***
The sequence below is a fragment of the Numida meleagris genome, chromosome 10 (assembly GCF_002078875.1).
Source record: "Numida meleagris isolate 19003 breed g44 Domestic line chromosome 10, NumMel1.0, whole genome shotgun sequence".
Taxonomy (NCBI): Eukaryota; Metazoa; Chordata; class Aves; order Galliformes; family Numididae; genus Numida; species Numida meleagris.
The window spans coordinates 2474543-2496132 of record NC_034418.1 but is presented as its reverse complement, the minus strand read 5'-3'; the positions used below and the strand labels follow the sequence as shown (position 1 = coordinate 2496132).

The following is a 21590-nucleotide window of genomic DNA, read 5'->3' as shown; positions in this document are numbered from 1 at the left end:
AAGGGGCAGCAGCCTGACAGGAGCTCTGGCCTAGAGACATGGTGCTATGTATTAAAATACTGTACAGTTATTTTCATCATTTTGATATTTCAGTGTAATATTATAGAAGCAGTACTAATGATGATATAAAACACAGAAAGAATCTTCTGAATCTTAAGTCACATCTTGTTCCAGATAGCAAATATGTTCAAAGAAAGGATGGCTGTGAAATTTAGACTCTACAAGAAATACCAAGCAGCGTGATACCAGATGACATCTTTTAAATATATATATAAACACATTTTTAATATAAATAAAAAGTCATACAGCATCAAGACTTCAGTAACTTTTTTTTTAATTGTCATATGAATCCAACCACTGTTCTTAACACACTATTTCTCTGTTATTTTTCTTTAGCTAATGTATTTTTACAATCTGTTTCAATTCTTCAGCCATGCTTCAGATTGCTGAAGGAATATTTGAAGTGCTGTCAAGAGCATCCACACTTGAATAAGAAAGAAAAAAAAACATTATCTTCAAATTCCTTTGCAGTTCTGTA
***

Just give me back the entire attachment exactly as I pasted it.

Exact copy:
The sequence below is a fragment of the Numida meleagris genome, chromosome 10 (assembly GCF_002078875.1).
Source record: "Numida meleagris isolate 19003 breed g44 Domestic line chromosome 10, NumMel1.0, whole genome shotgun sequence".
Taxonomy (NCBI): Eukaryota; Metazoa; Chordata; class Aves; order Galliformes; family Numididae; genus Numida; species Numida meleagris.
The window spans coordinates 2474543-2496132 of record NC_034418.1 but is presented as its reverse complement, the minus strand read 5'-3'; the positions used below and the strand labels follow the sequence as shown (position 1 = coordinate 2496132).

The following is a 21590-nucleotide window of genomic DNA, read 5'->3' as shown; positions in this document are numbered from 1 at the left end:
AAGGGGCAGCAGCCTGACAGGAGCTCTGGCCTAGAGACATGGTGCTATGTATTAAAATACTGTACAGTTATTTTCATCATTTTGATATTTCAGTGTAATATTATAGAAGCAGTACTAATGATGATATAAAACACAGAAAGAATCTTCTGAATCTTAAGTCACATCTTGTTCCAGATAGCAAATATGTTCAAAGAAAGGATGGCTGTGAAATTTAGACTCTACAAGAAATACCAAGCAGCGTGATACCAGATGACATCTTTTAAATATATATATAAACACATTTTTAATATAAATAAAAAGTCATACAGCATCAAGACTTCAGTAACTTTTTTTTTAATTGTCATATGAATCCAACCACTGTTCTTAACACACTATTTCTCTGTTATTTTTCTTTAGCTAATGTATTTTTACAATCTGTTTCAATTCTTCAGCCATGCTTCAGATTGCTGAAGGAATATTTGAAGTGCTGTCAAGAGCATCCACACTTGAATAAGAAAGAAAAAAAAACATTATCTTCAAATTCCTTTGCAGTTCTGTA